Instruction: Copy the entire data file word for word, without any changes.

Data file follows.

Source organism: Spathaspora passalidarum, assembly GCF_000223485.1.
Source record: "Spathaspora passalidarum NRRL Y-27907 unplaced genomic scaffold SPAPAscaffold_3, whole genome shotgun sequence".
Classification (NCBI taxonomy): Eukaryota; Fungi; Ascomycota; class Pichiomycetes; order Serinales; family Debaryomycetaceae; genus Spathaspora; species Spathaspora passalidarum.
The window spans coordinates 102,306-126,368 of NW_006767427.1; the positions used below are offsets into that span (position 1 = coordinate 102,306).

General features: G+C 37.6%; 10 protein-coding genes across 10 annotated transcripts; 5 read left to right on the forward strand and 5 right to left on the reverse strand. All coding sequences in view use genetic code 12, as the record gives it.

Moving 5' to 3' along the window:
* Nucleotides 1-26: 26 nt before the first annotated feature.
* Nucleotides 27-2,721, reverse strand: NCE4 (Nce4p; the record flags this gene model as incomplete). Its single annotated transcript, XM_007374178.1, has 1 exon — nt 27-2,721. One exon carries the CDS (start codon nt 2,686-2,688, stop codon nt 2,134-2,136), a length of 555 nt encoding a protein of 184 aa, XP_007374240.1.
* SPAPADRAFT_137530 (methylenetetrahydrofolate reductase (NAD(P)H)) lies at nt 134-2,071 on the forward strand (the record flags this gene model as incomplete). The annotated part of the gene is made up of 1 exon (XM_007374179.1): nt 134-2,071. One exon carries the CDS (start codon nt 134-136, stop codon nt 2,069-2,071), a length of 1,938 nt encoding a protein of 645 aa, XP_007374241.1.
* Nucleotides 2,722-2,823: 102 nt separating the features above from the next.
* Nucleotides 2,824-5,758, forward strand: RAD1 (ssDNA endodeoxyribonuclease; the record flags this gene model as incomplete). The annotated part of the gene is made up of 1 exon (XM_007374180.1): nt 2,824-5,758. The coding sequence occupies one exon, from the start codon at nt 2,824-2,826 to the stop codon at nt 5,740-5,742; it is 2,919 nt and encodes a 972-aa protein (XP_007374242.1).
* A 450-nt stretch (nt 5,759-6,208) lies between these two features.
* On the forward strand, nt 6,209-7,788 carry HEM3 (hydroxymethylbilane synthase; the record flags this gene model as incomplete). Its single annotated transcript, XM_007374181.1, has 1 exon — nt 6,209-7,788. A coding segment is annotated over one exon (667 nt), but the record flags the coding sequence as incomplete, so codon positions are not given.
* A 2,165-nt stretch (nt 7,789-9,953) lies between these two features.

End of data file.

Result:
Source organism: Spathaspora passalidarum, assembly GCF_000223485.1.
Source record: "Spathaspora passalidarum NRRL Y-27907 unplaced genomic scaffold SPAPAscaffold_3, whole genome shotgun sequence".
Classification (NCBI taxonomy): Eukaryota; Fungi; Ascomycota; class Pichiomycetes; order Serinales; family Debaryomycetaceae; genus Spathaspora; species Spathaspora passalidarum.
The window spans coordinates 102,306-126,368 of NW_006767427.1; the positions used below are offsets into that span (position 1 = coordinate 102,306).

General features: G+C 37.6%; 10 protein-coding genes across 10 annotated transcripts; 5 read left to right on the forward strand and 5 right to left on the reverse strand. All coding sequences in view use genetic code 12, as the record gives it.

Moving 5' to 3' along the window:
* Nucleotides 1-26: 26 nt before the first annotated feature.
* Nucleotides 27-2,721, reverse strand: NCE4 (Nce4p; the record flags this gene model as incomplete). Its single annotated transcript, XM_007374178.1, has 1 exon — nt 27-2,721. One exon carries the CDS (start codon nt 2,686-2,688, stop codon nt 2,134-2,136), a length of 555 nt encoding a protein of 184 aa, XP_007374240.1.
* SPAPADRAFT_137530 (methylenetetrahydrofolate reductase (NAD(P)H)) lies at nt 134-2,071 on the forward strand (the record flags this gene model as incomplete). The annotated part of the gene is made up of 1 exon (XM_007374179.1): nt 134-2,071. One exon carries the CDS (start codon nt 134-136, stop codon nt 2,069-2,071), a length of 1,938 nt encoding a protein of 645 aa, XP_007374241.1.
* Nucleotides 2,722-2,823: 102 nt separating the features above from the next.
* Nucleotides 2,824-5,758, forward strand: RAD1 (ssDNA endodeoxyribonuclease; the record flags this gene model as incomplete). The annotated part of the gene is made up of 1 exon (XM_007374180.1): nt 2,824-5,758. The coding sequence occupies one exon, from the start codon at nt 2,824-2,826 to the stop codon at nt 5,740-5,742; it is 2,919 nt and encodes a 972-aa protein (XP_007374242.1).
* A 450-nt stretch (nt 5,759-6,208) lies between these two features.
* On the forward strand, nt 6,209-7,788 carry HEM3 (hydroxymethylbilane synthase; the record flags this gene model as incomplete). Its single annotated transcript, XM_007374181.1, has 1 exon — nt 6,209-7,788. A coding segment is annotated over one exon (667 nt), but the record flags the coding sequence as incomplete, so codon positions are not given.
* A 2,165-nt stretch (nt 7,789-9,953) lies between these two features.